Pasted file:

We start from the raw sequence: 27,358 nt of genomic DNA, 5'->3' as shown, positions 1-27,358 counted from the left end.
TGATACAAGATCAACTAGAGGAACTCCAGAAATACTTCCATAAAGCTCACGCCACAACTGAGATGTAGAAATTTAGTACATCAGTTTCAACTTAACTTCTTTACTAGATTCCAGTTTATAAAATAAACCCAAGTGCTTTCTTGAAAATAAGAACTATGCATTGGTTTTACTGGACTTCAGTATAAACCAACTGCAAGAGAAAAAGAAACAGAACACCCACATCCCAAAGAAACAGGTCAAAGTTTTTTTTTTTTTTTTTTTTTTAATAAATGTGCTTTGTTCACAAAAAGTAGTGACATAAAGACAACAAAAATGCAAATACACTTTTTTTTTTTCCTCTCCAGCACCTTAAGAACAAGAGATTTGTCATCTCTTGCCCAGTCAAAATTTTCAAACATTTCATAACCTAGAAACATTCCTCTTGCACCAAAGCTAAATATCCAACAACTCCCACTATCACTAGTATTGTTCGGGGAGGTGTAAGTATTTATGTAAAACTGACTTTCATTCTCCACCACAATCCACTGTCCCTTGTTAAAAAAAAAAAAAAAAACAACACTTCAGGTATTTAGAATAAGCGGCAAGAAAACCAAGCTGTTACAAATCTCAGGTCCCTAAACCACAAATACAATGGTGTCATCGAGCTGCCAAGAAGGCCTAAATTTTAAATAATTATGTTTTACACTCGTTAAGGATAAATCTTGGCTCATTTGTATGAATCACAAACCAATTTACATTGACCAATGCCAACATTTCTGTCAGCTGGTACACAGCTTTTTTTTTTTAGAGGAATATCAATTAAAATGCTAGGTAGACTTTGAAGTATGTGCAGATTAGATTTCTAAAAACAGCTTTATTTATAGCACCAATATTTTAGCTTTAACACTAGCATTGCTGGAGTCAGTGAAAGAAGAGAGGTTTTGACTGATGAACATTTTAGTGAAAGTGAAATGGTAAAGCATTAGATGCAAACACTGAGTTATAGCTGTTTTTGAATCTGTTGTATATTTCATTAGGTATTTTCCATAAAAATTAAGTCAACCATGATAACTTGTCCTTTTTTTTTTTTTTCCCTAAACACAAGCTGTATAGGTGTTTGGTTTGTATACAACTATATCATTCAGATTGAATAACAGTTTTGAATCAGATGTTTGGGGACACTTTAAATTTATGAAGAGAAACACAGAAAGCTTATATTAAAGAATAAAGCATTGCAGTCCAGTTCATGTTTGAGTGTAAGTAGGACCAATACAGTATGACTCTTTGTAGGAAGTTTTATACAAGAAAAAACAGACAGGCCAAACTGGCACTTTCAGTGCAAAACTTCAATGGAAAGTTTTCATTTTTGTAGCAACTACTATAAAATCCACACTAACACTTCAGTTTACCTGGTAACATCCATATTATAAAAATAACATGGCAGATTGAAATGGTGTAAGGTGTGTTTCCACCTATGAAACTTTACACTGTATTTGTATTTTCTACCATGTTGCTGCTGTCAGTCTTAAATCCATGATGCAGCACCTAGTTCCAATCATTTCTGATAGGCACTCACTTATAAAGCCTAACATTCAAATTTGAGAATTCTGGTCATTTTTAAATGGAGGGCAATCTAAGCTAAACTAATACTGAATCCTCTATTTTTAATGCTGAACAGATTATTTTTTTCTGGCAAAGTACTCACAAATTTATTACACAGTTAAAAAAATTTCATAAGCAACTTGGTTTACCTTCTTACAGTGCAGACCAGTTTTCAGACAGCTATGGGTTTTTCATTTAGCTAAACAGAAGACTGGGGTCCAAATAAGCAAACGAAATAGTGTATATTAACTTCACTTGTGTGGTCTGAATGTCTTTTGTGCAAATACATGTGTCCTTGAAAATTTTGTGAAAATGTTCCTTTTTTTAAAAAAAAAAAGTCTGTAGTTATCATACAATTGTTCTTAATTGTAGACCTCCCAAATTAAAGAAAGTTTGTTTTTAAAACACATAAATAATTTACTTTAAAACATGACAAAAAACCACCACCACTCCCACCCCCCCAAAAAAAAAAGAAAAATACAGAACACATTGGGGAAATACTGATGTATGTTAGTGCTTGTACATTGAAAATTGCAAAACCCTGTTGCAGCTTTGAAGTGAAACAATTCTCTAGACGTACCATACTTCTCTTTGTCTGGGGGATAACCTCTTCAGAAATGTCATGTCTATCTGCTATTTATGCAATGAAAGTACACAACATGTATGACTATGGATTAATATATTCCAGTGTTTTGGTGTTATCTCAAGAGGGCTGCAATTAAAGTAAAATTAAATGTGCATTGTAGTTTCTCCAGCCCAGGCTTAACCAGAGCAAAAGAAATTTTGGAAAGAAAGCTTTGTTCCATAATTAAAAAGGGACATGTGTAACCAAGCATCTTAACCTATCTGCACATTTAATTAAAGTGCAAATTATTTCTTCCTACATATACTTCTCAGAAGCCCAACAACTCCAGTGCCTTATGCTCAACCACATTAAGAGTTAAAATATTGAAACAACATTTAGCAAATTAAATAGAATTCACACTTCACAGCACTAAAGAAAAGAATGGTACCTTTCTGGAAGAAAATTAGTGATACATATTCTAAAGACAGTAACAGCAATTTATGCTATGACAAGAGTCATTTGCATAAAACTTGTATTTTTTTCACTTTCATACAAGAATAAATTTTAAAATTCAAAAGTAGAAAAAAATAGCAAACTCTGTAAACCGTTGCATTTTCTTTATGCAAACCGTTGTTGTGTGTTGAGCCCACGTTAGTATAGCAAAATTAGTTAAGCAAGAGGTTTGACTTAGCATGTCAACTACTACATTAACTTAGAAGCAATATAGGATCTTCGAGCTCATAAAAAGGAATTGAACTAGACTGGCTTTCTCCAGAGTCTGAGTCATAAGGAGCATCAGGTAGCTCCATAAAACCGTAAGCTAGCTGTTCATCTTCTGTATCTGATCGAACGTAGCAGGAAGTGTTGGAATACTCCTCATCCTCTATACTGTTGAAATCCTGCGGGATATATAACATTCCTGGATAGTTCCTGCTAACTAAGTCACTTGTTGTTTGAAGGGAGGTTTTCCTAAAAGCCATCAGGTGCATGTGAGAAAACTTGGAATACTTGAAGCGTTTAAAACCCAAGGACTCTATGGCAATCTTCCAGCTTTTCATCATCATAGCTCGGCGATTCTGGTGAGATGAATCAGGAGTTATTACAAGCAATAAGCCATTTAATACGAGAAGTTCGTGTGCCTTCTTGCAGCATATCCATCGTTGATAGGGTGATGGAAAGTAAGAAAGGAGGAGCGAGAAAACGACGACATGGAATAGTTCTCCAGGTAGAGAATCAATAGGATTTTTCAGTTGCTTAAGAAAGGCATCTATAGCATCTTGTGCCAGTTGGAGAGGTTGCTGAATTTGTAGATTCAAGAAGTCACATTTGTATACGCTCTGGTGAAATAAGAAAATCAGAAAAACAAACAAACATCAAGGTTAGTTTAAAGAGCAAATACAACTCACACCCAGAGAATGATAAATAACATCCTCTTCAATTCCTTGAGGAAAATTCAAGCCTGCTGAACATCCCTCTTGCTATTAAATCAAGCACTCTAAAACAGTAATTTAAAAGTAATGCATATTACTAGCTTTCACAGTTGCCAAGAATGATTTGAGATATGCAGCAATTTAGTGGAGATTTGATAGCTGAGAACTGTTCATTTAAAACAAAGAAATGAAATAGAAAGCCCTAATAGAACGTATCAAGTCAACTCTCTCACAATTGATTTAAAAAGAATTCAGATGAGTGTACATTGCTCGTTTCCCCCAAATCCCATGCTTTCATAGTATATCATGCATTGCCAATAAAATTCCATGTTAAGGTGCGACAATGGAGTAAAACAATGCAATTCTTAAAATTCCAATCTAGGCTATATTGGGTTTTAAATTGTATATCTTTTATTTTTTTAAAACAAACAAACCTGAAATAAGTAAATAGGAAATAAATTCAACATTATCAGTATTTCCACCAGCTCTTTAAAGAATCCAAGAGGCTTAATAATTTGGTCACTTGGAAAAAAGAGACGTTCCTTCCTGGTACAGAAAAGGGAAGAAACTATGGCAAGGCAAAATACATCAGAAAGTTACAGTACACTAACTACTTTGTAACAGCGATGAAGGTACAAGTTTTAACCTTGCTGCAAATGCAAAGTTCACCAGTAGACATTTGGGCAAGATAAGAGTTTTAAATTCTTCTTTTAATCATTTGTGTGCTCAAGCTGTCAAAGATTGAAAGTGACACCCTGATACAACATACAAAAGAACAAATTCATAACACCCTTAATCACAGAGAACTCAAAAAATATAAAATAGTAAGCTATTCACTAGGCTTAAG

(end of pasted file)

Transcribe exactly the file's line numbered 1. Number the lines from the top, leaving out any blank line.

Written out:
We start from the raw sequence: 27,358 nt of genomic DNA, 5'->3' as shown, positions 1-27,358 counted from the left end.